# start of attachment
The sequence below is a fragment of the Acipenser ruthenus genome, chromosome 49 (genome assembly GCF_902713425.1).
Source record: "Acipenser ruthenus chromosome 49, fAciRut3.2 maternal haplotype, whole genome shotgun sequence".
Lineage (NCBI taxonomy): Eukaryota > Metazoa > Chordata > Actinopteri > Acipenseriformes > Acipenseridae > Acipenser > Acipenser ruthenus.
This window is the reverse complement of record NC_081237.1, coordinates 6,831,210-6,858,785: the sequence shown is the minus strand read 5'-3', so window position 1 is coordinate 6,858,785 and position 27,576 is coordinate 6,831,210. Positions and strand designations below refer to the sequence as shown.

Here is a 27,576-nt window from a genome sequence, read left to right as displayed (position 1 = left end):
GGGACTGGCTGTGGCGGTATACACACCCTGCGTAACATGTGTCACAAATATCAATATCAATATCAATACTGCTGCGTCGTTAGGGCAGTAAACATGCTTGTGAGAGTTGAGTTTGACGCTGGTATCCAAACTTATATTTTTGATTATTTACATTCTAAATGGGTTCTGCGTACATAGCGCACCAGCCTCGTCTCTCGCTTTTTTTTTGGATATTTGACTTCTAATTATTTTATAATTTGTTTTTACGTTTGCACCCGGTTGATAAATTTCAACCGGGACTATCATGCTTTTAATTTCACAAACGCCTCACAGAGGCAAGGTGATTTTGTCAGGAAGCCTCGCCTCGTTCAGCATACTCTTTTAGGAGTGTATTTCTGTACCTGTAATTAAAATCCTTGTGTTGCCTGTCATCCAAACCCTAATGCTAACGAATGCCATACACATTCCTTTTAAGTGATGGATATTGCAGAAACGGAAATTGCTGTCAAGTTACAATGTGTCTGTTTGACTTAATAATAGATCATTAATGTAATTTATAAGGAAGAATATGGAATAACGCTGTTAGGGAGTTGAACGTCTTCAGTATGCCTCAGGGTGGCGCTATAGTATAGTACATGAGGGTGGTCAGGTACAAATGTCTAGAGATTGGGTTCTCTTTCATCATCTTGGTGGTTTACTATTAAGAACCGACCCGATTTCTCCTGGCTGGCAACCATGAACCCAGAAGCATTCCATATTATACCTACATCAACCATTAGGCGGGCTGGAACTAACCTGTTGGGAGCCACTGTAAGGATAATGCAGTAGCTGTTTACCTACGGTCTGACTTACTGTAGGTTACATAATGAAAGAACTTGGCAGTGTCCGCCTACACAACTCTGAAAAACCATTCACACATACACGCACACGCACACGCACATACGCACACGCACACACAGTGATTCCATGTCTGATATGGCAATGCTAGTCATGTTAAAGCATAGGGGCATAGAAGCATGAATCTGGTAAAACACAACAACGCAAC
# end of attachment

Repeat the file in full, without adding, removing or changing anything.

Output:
The sequence below is a fragment of the Acipenser ruthenus genome, chromosome 49 (genome assembly GCF_902713425.1).
Source record: "Acipenser ruthenus chromosome 49, fAciRut3.2 maternal haplotype, whole genome shotgun sequence".
Lineage (NCBI taxonomy): Eukaryota > Metazoa > Chordata > Actinopteri > Acipenseriformes > Acipenseridae > Acipenser > Acipenser ruthenus.
This window is the reverse complement of record NC_081237.1, coordinates 6,831,210-6,858,785: the sequence shown is the minus strand read 5'-3', so window position 1 is coordinate 6,858,785 and position 27,576 is coordinate 6,831,210. Positions and strand designations below refer to the sequence as shown.

Here is a 27,576-nt window from a genome sequence, read left to right as displayed (position 1 = left end):
GGGACTGGCTGTGGCGGTATACACACCCTGCGTAACATGTGTCACAAATATCAATATCAATATCAATACTGCTGCGTCGTTAGGGCAGTAAACATGCTTGTGAGAGTTGAGTTTGACGCTGGTATCCAAACTTATATTTTTGATTATTTACATTCTAAATGGGTTCTGCGTACATAGCGCACCAGCCTCGTCTCTCGCTTTTTTTTTGGATATTTGACTTCTAATTATTTTATAATTTGTTTTTACGTTTGCACCCGGTTGATAAATTTCAACCGGGACTATCATGCTTTTAATTTCACAAACGCCTCACAGAGGCAAGGTGATTTTGTCAGGAAGCCTCGCCTCGTTCAGCATACTCTTTTAGGAGTGTATTTCTGTACCTGTAATTAAAATCCTTGTGTTGCCTGTCATCCAAACCCTAATGCTAACGAATGCCATACACATTCCTTTTAAGTGATGGATATTGCAGAAACGGAAATTGCTGTCAAGTTACAATGTGTCTGTTTGACTTAATAATAGATCATTAATGTAATTTATAAGGAAGAATATGGAATAACGCTGTTAGGGAGTTGAACGTCTTCAGTATGCCTCAGGGTGGCGCTATAGTATAGTACATGAGGGTGGTCAGGTACAAATGTCTAGAGATTGGGTTCTCTTTCATCATCTTGGTGGTTTACTATTAAGAACCGACCCGATTTCTCCTGGCTGGCAACCATGAACCCAGAAGCATTCCATATTATACCTACATCAACCATTAGGCGGGCTGGAACTAACCTGTTGGGAGCCACTGTAAGGATAATGCAGTAGCTGTTTACCTACGGTCTGACTTACTGTAGGTTACATAATGAAAGAACTTGGCAGTGTCCGCCTACACAACTCTGAAAAACCATTCACACATACACGCACACGCACACGCACATACGCACACGCACACACAGTGATTCCATGTCTGATATGGCAATGCTAGTCATGTTAAAGCATAGGGGCATAGAAGCATGAATCTGGTAAAACACAACAACGCAAC